hmmm yet he isnt giving this valued knowledge to any oakland qb's. its obvious that tui didn't catch on. :(
CrossBones said:
Boy Rich is making a career out of these visits to other teams! :eek:
I think part of it is demonstrating that he will go where he's asked to go.
Seraph24 said:
hmmm yet he isnt giving this valued knowledge to any oakland qb's. its obvious that tui didn't catch on. :(
Yeah, you never hear anything about Tui working hard or making big strides or any of that feel-good sh!t.

I remember reading articles about how Gannon and Gruden would get to the facilities at 4am and work their asses off all day long.

I've heard about how Huff prides himself on breaking down a ton of film.

Never heard a thing about Tui, other than that he looked sharp at practice or some other inane BS.

Last season's one-game meltdown concerned me because the guy's been learning the system and his teammates for a good long time, and practicing with a mentor like Gannon... he should've had a much better game. And against the pathetic Jets, no less.

I hope he's suitably embarrassed about it.
Rupert said:
I think part of it is demonstrating that he will go where he's asked to go.
Exactly....and apparently, AL and Art aren't asking!
The McCarthy and Gannon connection...

June 17, 2006

Former MVP praises McCarthy

By Pete Dougherty

Rich Gannon isn’t the reason Mike McCarthy is the Green Bay Packers’ new coach, but he’s one of the reasons.

While Gannon was putting together three straight Pro Bowl seasons with the Oakland Raiders late in his career, including winning the NFL’s most valuable player award in 2002, he was telling friends around the league that McCarthy turned around his career as his quarterbacks coach with the Kansas City Chiefs from 1995 to 1998.

That’s the kind of credential that can get an NFL assistant coach an interview for a head-coaching job.

McCarthy might have seemed an odd choice even to get an interview with General Manager Ted Thompson last offseason, considering his six years as an offensive coordinator for New Orleans and San Francisco included only one playoff appearance. But Ted Thompson was aware that an MVP quarterback was crediting McCarthy with his development at the game’s most important position.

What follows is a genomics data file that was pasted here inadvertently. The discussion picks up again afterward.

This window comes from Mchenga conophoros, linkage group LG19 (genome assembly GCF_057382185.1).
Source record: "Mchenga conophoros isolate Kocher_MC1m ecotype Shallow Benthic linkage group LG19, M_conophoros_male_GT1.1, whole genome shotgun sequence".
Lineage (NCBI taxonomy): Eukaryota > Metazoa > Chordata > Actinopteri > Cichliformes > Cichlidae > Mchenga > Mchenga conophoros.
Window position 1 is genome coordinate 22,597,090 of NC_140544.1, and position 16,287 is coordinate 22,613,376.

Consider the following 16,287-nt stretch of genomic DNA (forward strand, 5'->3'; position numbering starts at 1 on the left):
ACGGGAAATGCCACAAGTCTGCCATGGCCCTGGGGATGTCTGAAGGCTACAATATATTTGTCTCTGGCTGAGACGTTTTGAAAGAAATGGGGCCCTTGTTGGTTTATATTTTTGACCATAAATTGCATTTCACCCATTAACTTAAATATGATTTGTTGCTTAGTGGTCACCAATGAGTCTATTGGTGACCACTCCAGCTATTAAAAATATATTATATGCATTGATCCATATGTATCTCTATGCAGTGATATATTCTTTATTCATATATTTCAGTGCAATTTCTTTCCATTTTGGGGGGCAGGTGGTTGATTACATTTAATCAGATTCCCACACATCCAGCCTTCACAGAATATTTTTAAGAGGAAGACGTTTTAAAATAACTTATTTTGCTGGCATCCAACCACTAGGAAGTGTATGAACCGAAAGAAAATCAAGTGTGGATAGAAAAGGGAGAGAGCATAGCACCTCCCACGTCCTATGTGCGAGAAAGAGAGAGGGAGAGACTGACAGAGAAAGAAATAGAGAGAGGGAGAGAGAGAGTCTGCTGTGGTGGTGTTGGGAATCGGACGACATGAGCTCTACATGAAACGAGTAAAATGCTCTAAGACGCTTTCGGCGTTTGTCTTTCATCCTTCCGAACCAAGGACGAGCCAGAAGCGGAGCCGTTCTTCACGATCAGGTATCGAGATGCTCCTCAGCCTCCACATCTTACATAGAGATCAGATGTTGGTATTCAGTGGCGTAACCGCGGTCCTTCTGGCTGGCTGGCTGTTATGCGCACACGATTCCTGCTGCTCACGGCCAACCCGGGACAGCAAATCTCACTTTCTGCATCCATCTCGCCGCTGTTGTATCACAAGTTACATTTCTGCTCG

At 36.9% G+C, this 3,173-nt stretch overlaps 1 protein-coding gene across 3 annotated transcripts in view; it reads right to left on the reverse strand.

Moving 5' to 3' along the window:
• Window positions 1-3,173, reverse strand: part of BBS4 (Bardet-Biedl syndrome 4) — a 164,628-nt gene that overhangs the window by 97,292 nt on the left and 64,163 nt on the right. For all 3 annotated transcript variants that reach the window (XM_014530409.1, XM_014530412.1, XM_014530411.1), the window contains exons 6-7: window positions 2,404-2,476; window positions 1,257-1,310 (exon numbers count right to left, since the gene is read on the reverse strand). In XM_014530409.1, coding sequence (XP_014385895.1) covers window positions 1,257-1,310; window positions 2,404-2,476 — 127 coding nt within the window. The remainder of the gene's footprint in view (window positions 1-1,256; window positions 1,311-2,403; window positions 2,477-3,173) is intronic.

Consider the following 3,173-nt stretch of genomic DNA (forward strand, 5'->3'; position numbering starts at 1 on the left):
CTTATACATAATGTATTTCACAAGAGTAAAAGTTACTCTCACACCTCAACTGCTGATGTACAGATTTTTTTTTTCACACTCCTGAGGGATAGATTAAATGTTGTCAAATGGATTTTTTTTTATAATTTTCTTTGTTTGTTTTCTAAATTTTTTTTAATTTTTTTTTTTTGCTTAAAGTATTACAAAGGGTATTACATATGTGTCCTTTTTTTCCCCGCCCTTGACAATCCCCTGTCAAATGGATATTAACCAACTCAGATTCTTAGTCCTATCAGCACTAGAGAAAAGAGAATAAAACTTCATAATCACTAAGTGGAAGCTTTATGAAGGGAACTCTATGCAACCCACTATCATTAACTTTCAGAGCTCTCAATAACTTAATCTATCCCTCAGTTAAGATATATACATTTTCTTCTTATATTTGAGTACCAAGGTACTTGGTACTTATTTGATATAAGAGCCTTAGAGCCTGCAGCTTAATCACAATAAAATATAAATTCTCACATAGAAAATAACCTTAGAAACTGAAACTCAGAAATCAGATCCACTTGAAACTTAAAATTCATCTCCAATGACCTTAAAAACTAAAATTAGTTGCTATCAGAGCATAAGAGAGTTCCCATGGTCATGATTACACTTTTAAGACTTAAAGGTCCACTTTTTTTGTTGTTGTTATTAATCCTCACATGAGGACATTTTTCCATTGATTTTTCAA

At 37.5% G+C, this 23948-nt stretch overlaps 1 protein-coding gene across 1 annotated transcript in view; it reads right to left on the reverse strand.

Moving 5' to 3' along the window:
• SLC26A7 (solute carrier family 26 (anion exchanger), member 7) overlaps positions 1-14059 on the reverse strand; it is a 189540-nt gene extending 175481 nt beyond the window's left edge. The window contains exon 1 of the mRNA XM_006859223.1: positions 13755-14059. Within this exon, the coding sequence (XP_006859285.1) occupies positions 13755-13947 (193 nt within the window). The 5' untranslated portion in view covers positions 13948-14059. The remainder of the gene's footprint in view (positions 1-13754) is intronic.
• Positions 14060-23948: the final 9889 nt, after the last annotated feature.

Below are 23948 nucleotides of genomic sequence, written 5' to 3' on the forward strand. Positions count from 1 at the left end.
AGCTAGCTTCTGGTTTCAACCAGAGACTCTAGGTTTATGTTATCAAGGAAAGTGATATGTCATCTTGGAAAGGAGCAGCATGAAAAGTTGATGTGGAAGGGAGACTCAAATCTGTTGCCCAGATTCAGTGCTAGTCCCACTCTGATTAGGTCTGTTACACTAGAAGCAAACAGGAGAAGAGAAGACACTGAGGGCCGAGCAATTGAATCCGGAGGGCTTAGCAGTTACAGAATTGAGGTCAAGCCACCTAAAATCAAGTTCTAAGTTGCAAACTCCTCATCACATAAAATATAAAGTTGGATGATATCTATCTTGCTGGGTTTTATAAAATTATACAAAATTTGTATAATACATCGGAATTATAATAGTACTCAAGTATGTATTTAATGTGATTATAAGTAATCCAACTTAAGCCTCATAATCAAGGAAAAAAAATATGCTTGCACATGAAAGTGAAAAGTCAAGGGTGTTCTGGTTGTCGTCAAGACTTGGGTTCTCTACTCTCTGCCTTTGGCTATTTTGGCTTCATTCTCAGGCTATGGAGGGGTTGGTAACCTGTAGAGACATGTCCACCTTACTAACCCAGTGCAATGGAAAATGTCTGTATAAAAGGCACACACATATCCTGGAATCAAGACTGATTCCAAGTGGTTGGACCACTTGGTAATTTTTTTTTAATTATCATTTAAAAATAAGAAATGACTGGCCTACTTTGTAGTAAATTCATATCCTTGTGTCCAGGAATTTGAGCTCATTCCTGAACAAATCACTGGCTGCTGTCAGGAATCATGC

“He was huge for me,” Gannon said of McCarthy on Friday. “It was like somebody turned the lights on. I finally realized why we were doing things, why footwork was so important, the importance of timing and rhythm in the passing game, decision-making process, managing a game, all those things.

“By the time I got to Oakland with Jon (Gruden), I was all ready to go.”

Gannon on Friday attended the Packers’ organized team activities, where McCarthy had him talk to his four young backup quarterbacks for about 45 minutes in a meeting and then work with them occasionally on the field later. Gannon says he has no intentions of becoming an NFL assistant coach, but he will be affiliated with the Packers in the exhibition season as color commentator for their three exhibition games televised on the state network by WFRV (Channel 5).

Gannon’s and McCarthy’s careers crossed paths with the Chiefs in 1995. Gannon was entering his eighth season in the NFL and coming back from a year out of football after having shoulder surgery in 1994, and McCarthy was just promoted from quality-control coach to quarterbacks coach.